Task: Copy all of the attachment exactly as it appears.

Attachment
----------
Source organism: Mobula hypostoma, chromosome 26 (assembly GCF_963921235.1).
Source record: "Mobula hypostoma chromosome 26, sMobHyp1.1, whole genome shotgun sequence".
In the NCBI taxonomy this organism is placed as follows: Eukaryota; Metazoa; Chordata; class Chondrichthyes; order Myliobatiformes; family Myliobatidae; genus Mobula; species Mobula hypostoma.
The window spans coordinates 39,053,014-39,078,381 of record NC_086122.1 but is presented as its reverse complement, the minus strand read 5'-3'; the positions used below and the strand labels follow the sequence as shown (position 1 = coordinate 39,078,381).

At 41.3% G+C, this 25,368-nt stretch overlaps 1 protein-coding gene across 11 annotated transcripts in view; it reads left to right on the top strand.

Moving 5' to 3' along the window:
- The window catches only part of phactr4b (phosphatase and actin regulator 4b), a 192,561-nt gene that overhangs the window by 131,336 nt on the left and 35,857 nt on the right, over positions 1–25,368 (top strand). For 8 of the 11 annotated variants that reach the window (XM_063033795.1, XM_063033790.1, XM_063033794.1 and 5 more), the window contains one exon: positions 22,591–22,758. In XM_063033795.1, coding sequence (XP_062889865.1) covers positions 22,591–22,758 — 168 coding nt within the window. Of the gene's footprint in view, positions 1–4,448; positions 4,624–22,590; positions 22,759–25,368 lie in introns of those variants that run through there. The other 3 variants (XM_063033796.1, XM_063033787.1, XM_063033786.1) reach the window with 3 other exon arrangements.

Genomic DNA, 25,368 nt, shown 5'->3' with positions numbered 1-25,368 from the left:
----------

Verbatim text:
Source organism: Mobula hypostoma, chromosome 26 (assembly GCF_963921235.1).
Source record: "Mobula hypostoma chromosome 26, sMobHyp1.1, whole genome shotgun sequence".
In the NCBI taxonomy this organism is placed as follows: Eukaryota; Metazoa; Chordata; class Chondrichthyes; order Myliobatiformes; family Myliobatidae; genus Mobula; species Mobula hypostoma.
The window spans coordinates 39,053,014-39,078,381 of record NC_086122.1 but is presented as its reverse complement, the minus strand read 5'-3'; the positions used below and the strand labels follow the sequence as shown (position 1 = coordinate 39,078,381).

At 41.3% G+C, this 25,368-nt stretch overlaps 1 protein-coding gene across 11 annotated transcripts in view; it reads left to right on the top strand.

Moving 5' to 3' along the window:
- The window catches only part of phactr4b (phosphatase and actin regulator 4b), a 192,561-nt gene that overhangs the window by 131,336 nt on the left and 35,857 nt on the right, over positions 1–25,368 (top strand). For 8 of the 11 annotated variants that reach the window (XM_063033795.1, XM_063033790.1, XM_063033794.1 and 5 more), the window contains one exon: positions 22,591–22,758. In XM_063033795.1, coding sequence (XP_062889865.1) covers positions 22,591–22,758 — 168 coding nt within the window. Of the gene's footprint in view, positions 1–4,448; positions 4,624–22,590; positions 22,759–25,368 lie in introns of those variants that run through there. The other 3 variants (XM_063033796.1, XM_063033787.1, XM_063033786.1) reach the window with 3 other exon arrangements.

Genomic DNA, 25,368 nt, shown 5'->3' with positions numbered 1-25,368 from the left: